Oil Prices Could Fall Further

While strong oil demand from China and other developing countries helped to push oil prices trough $145 per barrel in the first half of 2008, the collapse in global demand for oil in the fourth quarter of 2008 has sent the price of oil below $40 per barrel.

To some extent, with the global economy slowing down the demand for oil is deteriorating and as the financial crisis halts borrowing, investors have been pulling out of commodities to release cash. In fact, U.S. total petroleum demand is currently down 6.1% year-over-year and Chinese crude oil imports fell in November. Furthermore, since the most popular oil futures contract is priced in dollars, the rising value of the greenback has accentuated that fall in prices.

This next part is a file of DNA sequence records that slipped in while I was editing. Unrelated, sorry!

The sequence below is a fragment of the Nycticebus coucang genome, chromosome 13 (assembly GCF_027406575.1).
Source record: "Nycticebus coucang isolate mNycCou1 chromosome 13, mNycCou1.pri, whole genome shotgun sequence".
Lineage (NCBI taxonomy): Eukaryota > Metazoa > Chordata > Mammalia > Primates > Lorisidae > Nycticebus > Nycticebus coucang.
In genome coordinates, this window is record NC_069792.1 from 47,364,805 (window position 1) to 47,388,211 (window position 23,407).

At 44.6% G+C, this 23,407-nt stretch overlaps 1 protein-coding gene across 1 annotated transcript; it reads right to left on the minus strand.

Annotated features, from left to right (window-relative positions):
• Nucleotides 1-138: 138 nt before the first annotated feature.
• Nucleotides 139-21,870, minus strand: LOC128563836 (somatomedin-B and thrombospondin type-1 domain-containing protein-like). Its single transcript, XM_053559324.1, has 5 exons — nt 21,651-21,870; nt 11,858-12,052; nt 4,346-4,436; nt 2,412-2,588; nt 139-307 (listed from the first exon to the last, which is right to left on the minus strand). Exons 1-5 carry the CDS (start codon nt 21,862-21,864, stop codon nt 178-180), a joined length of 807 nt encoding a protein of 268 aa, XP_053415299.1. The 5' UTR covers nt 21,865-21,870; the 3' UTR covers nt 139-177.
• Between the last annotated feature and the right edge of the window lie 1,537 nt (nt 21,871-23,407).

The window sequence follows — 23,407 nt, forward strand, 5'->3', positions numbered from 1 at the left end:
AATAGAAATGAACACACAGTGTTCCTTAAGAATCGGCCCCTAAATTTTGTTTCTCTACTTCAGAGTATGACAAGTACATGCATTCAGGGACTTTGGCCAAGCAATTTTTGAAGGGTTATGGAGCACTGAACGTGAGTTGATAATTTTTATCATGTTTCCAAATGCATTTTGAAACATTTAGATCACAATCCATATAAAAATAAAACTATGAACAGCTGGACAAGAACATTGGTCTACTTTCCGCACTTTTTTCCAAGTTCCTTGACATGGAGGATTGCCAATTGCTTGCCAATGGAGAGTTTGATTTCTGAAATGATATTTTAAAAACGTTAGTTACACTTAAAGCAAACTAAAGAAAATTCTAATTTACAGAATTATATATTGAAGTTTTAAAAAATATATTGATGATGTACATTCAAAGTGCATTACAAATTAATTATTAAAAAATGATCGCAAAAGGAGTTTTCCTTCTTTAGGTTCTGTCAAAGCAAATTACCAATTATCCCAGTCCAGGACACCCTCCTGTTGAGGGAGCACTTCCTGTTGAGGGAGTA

Looking ahead, the worst is yet to come as the rapid contraction in the oil prices has depressed the spot price relative to future prices, creating what oil traders call a contango. This situation creates an environment where oil companies try to store oil in anticipation of future price increase. However, the rise in the storage cost and the resistance of some countries to the cut in oil production may result in the sudden unload of oil on to the market for immediate delivery, thereby forcing down the spot price even further

Anna Fedec, contact@tradingeconomics.com
12/23/2008 7:28:45 AM